The mass resignation of the Executive Committee of the Board of the Ontario Medical Association is not ‘abandoning ship’: the individual members are remaining on the Board of Directors because “They have a wealth of experience and knowledge that would be a significant loss to us if they were to leave the Board. The Executive Committee is making this choice in the hope that this will help unify doctors and advance the interests of the profession at this critical juncture”: “Ontario Medical Association head resigns following no-confidence vote.” The Globe and Mail, 6 February 2017.
But being ‘too legit to quit’ while vacating leadership is arguably myopic and quixotic. Most of us don’t realize that the Ontario Medical Association is a union representing doctors in Ontario. And the rhetoric of the doctors themselves is intriguingly that of union-member sentiment. The militancy here comes from a rogue group that call themselves the true representatives of “the front line workers”. As one group member put it: “if militant means representing my patients, call me Dr. GI Jane”.
The disconnect between a board of governance and those it represents is reminiscent of the recent power struggle within the Amalgamated Transit Union (ATU), the union representing Toronto’s transit workers, which we wrote about here. The OMA dispute, while not an exact parallel, resonates similarity: the electorate is not happy with the elected.
But as in the case of the ATU, this is a matter of governance, not of management-union dynamic. Why? Well because professionals “associate” versus “unionize”, but in this instance association and union are synonymous in fact and in law.
However, in contrast to most collectively-bargained scenarios where the union negotiates with the employer, here the perceived ineffectiveness of representation stems from OMA’s negotiations with the sole-source funder, Ontario’s Ministry of Health, with a discontented group of doctors leading the charge against OMA. Per The Globe and Mail:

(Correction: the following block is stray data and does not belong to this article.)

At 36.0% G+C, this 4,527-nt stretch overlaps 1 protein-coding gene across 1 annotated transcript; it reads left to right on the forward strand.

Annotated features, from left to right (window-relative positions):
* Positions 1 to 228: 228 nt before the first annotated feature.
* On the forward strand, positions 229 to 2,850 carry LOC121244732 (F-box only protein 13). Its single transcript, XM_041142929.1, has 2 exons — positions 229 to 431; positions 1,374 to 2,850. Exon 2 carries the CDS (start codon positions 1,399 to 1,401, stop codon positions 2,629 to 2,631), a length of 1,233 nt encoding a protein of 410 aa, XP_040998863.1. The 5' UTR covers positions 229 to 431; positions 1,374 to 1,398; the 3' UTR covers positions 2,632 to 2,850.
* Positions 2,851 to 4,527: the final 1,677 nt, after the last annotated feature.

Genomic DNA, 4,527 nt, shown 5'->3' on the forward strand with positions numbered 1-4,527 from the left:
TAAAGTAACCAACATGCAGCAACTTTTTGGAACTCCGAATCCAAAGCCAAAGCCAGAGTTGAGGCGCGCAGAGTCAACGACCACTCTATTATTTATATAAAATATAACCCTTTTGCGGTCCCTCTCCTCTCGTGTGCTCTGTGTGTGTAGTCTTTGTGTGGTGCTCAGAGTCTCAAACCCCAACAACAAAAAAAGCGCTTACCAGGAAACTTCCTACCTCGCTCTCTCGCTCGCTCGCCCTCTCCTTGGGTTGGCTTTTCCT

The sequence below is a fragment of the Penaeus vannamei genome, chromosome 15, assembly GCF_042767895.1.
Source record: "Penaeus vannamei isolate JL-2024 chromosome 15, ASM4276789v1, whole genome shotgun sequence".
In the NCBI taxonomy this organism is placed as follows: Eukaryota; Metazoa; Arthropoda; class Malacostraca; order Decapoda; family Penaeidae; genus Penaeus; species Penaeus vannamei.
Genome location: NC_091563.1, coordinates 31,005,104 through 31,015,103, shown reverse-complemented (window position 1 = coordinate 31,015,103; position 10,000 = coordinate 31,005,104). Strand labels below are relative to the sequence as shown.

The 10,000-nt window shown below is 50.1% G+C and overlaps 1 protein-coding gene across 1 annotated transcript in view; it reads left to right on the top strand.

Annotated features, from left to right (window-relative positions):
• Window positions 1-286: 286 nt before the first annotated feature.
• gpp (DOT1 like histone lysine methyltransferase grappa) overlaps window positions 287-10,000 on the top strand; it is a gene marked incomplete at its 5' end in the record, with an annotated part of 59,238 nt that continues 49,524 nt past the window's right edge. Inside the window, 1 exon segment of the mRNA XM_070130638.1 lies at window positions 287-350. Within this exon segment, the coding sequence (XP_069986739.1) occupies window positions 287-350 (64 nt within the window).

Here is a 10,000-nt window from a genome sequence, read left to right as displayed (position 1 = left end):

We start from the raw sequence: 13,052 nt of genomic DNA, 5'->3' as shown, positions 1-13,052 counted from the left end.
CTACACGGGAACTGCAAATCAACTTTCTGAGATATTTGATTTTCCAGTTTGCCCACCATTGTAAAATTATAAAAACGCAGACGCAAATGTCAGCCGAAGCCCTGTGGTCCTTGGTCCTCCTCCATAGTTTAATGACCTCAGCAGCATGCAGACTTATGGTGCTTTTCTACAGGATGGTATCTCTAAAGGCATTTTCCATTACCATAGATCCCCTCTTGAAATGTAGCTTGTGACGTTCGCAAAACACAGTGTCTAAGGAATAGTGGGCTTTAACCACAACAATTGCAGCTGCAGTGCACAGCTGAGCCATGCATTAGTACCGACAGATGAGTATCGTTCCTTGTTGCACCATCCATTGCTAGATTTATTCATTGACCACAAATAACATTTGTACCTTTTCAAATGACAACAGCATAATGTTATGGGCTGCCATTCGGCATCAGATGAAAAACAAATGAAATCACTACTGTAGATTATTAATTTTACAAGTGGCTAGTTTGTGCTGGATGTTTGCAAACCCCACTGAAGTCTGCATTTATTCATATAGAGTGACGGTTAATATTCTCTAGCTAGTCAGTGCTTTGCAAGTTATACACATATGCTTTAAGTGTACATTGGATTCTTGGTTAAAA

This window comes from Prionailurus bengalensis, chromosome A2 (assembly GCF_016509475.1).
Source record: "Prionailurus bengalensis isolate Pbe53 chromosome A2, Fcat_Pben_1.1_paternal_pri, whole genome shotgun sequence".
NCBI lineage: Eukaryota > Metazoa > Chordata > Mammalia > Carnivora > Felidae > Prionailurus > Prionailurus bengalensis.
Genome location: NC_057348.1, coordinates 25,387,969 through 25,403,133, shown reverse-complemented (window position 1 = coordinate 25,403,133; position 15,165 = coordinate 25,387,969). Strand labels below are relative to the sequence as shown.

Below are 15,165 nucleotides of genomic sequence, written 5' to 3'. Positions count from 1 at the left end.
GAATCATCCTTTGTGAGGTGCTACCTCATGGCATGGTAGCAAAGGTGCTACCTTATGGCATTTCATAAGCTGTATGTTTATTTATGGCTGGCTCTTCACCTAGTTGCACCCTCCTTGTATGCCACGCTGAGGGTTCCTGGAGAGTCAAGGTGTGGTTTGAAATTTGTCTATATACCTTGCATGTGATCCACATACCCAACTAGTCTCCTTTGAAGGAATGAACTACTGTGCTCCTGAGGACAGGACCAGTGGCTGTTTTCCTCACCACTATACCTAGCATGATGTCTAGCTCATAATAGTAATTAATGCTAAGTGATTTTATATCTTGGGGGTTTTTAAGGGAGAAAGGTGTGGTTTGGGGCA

“A rebellious faction within the group, Concerned Ontario Doctors, has attacked the departing executive for being weak in negotiations with the government and conducting secret discussions around the proposed contract.”
But the resolution — the “Executive” resigning as a committee but remaining on the Board is itself challenging. From a corporate perspective it does not constitute a ‘changing of the guard’; the guard has just left the battle line but remains firmly in control. Whether executive or not, each Board member owes a fiduciary duty to the entity served — here the OMA — which is “the highest duty known to law”. That duty — of fidelity — is rendered extremely difficult where the Board members are the subject of a successful non-confidence vote from the members that elected them to lead.
Typically such alienated representatives step down rather than step sideways. A recent example of such abdication, albeit an extremely problematic one, is the mass resignation of the voluntary Board of the not-for profit — and remarkably, not profitable — regional Goodwill: “Toronto goodwill board forced to resign for legal reasons: ex-chairman.” The Globe and Mail, 10 February 2016. Good faith perhaps; good will not so much.
Remaining a Board member when expressly told by those mandating behaviour that you no longer have their confidence, results in threading the needle to sew good governance. Better have a nimble thimble. Because resigning while remaining in charge is like being sort of pregnant. Doctors know that ain’t happening.